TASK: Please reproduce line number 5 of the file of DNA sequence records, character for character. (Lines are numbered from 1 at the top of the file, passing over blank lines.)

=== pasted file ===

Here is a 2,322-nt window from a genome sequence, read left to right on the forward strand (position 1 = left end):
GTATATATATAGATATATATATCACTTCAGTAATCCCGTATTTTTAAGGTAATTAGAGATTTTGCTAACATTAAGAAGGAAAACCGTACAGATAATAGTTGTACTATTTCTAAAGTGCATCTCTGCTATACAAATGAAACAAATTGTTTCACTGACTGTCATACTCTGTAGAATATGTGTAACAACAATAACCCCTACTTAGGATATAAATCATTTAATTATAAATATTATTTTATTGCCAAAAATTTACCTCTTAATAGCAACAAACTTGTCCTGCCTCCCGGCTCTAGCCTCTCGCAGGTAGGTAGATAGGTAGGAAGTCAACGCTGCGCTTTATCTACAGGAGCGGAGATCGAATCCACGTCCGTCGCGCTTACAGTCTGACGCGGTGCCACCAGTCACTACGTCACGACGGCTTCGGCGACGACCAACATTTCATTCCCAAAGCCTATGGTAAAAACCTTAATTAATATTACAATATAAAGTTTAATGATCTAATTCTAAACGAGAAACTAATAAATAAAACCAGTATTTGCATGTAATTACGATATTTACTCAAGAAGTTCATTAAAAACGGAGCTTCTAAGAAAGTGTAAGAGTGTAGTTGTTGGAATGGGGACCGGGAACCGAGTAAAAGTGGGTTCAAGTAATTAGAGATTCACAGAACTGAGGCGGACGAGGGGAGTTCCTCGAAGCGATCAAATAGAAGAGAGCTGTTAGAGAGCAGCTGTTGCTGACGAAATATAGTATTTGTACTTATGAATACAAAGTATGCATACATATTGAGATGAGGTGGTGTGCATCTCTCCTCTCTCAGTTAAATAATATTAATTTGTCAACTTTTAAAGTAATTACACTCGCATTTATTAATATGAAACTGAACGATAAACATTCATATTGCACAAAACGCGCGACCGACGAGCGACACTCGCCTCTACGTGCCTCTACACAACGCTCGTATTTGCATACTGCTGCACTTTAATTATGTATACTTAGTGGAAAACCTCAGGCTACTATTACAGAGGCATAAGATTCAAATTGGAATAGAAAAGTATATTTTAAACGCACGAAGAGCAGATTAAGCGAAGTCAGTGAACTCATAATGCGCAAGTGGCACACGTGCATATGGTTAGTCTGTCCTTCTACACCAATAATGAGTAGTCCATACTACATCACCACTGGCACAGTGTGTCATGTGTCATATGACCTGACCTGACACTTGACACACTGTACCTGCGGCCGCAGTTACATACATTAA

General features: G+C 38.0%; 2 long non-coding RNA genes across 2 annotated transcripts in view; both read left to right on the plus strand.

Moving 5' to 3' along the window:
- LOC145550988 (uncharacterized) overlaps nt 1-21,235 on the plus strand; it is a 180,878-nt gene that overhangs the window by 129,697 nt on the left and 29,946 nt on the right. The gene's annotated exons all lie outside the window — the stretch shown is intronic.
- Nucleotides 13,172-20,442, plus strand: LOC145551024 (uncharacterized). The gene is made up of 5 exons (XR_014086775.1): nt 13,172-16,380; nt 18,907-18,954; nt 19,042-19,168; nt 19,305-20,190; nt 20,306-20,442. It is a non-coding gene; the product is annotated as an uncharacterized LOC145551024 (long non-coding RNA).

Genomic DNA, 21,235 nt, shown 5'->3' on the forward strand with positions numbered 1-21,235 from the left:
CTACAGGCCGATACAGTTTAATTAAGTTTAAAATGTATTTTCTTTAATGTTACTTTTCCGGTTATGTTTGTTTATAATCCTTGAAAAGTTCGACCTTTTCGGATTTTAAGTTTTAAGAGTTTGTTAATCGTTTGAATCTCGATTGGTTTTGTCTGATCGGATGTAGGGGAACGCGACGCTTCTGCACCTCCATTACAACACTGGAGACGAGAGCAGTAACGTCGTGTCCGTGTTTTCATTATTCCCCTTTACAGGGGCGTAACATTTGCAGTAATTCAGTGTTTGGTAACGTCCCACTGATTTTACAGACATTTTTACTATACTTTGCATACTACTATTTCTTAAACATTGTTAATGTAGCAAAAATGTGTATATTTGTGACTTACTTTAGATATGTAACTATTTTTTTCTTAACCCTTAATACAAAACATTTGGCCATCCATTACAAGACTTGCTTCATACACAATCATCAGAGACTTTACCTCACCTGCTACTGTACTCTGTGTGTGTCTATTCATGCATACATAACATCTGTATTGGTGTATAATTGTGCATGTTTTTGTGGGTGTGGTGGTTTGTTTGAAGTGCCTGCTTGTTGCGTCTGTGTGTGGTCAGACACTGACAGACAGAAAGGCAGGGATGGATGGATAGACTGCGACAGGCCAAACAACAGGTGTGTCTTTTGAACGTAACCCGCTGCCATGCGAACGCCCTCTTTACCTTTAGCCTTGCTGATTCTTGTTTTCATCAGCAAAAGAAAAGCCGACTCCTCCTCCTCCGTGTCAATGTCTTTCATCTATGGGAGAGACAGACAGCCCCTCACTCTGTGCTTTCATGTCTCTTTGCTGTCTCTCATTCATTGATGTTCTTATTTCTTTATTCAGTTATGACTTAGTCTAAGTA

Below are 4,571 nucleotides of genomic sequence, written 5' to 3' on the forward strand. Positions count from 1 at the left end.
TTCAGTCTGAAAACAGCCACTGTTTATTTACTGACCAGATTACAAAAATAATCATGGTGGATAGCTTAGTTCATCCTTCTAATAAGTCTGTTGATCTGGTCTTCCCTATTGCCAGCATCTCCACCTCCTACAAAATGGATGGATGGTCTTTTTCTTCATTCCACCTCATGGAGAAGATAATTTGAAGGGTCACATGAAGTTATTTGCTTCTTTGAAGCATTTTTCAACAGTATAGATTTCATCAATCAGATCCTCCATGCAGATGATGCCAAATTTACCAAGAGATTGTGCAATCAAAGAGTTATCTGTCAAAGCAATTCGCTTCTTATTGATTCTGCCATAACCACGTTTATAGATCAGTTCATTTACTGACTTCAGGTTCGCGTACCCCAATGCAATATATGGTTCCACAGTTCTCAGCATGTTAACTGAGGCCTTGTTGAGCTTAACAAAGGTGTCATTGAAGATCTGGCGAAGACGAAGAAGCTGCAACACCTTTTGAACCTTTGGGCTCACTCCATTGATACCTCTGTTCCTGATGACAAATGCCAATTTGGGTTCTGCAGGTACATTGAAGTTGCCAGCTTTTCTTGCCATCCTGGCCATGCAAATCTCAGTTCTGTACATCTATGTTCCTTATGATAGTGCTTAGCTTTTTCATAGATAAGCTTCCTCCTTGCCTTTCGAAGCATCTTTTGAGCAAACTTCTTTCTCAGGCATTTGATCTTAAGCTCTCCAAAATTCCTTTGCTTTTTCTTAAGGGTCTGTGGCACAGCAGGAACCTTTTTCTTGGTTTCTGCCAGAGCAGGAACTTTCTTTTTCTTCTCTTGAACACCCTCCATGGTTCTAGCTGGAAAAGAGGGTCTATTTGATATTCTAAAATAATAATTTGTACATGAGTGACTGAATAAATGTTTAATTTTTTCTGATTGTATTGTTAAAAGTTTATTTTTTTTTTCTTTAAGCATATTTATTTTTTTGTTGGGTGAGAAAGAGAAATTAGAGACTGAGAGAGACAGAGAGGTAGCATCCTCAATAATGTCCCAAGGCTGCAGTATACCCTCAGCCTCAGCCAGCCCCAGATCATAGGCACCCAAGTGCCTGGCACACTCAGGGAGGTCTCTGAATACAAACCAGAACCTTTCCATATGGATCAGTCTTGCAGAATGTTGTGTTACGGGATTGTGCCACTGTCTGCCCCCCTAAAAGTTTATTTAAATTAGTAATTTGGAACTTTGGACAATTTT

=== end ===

- LOC145550988 (uncharacterized) overlaps nt 1-21,235 on the plus strand; it is a 180,878-nt gene that overhangs the window by 129,697 nt on the left and 29,946 nt on the right. The gene's annotated exons all lie outside the window — the stretch shown is intronic.